Our guide, Segunda (the second of three girls, her sister’s names are Primera and Tercera, for real) was a fountain of information on the forest fruits and flowers, as well as a local legend about the founding of the village of San Pedro. This Romeo and Juliet story involved doomed lovers from warring families in the village, some very Catholic mystical blood drops appearing in church, a heavenly deluge and the collapse of the original village, church and all, into what is now a large lagoon further up the mountain. San Pedro was formed as the image of San Pedro was washed from the church and down the mountain in the flood. Where it stopped a new church was erected.

The falls, when we finally reached them, were spectacular and well worth the hike. It had been softly drizzling on and off all morning and clouds hung atmospherically over the hills, closing and then clearing to offer a view of the falls before closing again. Close up, the trail petered out although there was a scramble that could be undertaken by the adventurous to get closer. I was not feeling so adventurous and stuck to getting within sight of the first fall, where I got soaked enough to feel like I’d had the full water experience. On the hike back, a slightly easier 2 hour stroll, the weather cleared and the sun came out, drying us off and offering great views down the valley.

Llama on guard

Llama on guard

The following day was set aside for the real gem of this part of the trip – the ruined mountain fortress of Kueláp, a site to rival Machu Picchu. According to the Lonely Planet (among other sources) the Inca never conquered the northern hill tribes of the Chachapoya. This is the reason given that the mountain people of the north of Peru speak only Castellano, not Quechua. According to our fascinating and highly knowledgeable guide Augusto, the Inca were certainly there, even if they never used it as a base and probably weren’t there for very long.

The Chachapoya people chose the site for their fortress well. Overlooking four different valleys, the site is still accessible only by a three hour drive from Chachapoyas through cloud forest inhabited by spectacled bears (el oso de anteojos – basically any animal with bear in it in Spanish sounds super cool to my ears) or a stiff, four hour hike from the slightly nearer Nuevo Tingo.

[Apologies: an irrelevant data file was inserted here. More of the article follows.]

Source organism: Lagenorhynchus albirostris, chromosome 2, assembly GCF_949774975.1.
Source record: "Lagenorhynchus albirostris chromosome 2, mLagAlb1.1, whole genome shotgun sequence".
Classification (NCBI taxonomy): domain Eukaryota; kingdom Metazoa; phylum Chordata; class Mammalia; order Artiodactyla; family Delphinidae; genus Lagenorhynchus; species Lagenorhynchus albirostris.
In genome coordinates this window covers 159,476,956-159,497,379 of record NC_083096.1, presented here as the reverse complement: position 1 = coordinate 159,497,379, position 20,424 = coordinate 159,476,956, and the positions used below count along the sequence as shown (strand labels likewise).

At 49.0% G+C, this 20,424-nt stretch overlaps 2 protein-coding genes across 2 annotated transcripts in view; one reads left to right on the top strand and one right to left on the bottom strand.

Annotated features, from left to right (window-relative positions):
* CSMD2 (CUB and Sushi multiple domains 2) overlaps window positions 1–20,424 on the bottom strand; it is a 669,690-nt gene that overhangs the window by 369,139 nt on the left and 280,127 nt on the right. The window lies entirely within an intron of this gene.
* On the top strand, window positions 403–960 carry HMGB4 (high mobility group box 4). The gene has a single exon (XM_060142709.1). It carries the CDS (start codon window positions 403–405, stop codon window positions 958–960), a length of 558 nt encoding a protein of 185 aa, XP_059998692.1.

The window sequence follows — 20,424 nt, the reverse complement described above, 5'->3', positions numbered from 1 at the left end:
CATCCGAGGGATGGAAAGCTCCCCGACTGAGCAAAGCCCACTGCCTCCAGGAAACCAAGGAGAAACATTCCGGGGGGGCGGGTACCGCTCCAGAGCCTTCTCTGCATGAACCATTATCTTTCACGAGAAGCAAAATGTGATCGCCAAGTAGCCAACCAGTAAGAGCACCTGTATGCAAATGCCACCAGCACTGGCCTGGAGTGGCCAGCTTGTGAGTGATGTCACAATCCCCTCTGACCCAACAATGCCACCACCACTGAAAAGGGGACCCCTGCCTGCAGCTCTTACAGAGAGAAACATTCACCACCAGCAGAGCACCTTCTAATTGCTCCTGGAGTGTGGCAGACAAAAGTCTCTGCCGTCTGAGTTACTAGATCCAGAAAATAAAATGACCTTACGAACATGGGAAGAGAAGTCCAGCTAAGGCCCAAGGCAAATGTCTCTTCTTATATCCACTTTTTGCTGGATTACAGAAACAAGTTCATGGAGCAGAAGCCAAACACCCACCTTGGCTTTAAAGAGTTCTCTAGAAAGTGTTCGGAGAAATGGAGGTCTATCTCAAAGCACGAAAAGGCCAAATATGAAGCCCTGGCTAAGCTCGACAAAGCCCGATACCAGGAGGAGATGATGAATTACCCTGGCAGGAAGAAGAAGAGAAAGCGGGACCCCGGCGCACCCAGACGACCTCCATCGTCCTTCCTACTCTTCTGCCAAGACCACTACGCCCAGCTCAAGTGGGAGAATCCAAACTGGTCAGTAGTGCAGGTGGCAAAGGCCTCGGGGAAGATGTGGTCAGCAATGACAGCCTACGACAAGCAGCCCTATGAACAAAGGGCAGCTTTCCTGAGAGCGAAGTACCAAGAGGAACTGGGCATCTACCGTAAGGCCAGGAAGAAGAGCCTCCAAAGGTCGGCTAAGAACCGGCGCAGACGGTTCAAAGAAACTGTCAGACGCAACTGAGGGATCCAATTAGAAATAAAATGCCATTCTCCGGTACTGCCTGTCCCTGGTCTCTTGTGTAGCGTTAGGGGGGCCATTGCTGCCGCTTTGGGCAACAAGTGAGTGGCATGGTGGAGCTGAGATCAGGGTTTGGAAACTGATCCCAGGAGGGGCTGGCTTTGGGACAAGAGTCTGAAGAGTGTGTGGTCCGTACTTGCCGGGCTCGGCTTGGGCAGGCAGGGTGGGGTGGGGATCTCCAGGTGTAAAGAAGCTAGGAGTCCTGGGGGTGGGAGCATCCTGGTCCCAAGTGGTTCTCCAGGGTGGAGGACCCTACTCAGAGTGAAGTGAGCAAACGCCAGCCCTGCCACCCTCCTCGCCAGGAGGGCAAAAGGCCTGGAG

Round house

Round house

Back in the day it was built to be pretty inaccessible to pretty much everyone. Hence the position – anyone approaching from any side could be spotted when they were still a four to eight hour hike away. To make themselves even safer, the Chachapoya built immense stone walls, entrances wide enough for only one person at a time in gullies deep enough to allow arrows, darts and rocks to be rained down on the intruders and, cleverly, a trick floor so that any invaders who did get through who would rush through the entrance and fall through it to perish hundreds of feet below. Very probably in a spot that had taken them a good few hours to climb up from already. Poor buggers.

Taking the bus meant I did have the virtuous feeling of being among the 1% of tourists (I don’t know where that figure comes from or even if it’s still true) to Peru who go out of their way to visit the wonders of this hidden gem in the northern sierra. Perhaps if I’d gone all-out and done the hike too it may have equalled the euphoric sensation of reaching Machu Picchu. However – euphoria aside – it was a fascinating and enjoyable day trip that I’d definitely recommend on any Peru itinerary.

Somehow even after arriving back in Chachapoyas at 6pm, saddle-sore from six hours of driving, we were eager enough to be on the road again to pack up and bundle off to the nearby town of Pedro Ruiz for the next leg of our epic adventure…

Kueláp - mountain fortress

Kueláp – mountain fortress

For the travellers:

Lima – Trujillo – Chachapoyas in figures, December 2012

There are a huge number of bus companies, hostels, hotels and tour companies running all of these routes with tariffs to suit all budgets. These were what suited us on a small but not shoestring budget.

Bus

Lima – Trujillo: Movil Tours, 10 hours, s/.60

Trujillo – Chachapoyas: Movil Tours, 13 hours, s/.65

Hotels / hostels

El Ancla, Huanchaco. Doble, s/.25 pp/pn

Chachapoyas Backpackers – the most welcoming, friendly, comfortable hostel I’ve stayed in for ages – s/.15 pp/pn

Tours to Gocta and Kuelap

Revash (on the plaza de armas)

s/.30 pp to Gocta, with transport and a guide. The entry fee when you arrive in San Pedro is a further s/.5

s/.45 to Kuelap, but with some haggling s/.35 as there was a place around the corner that did it for s/.30 but we liked these guys from the day before. They promised a really great guide, and Augusto certainly lived up to their promise.

The entry ticket at the site is a further s/.15, and lunch on the way back in a tiny village which serves great fish fresh from the river is around s/.12.

Our total cost for 6 days travel:

s/.287 + meals, snacks and drinks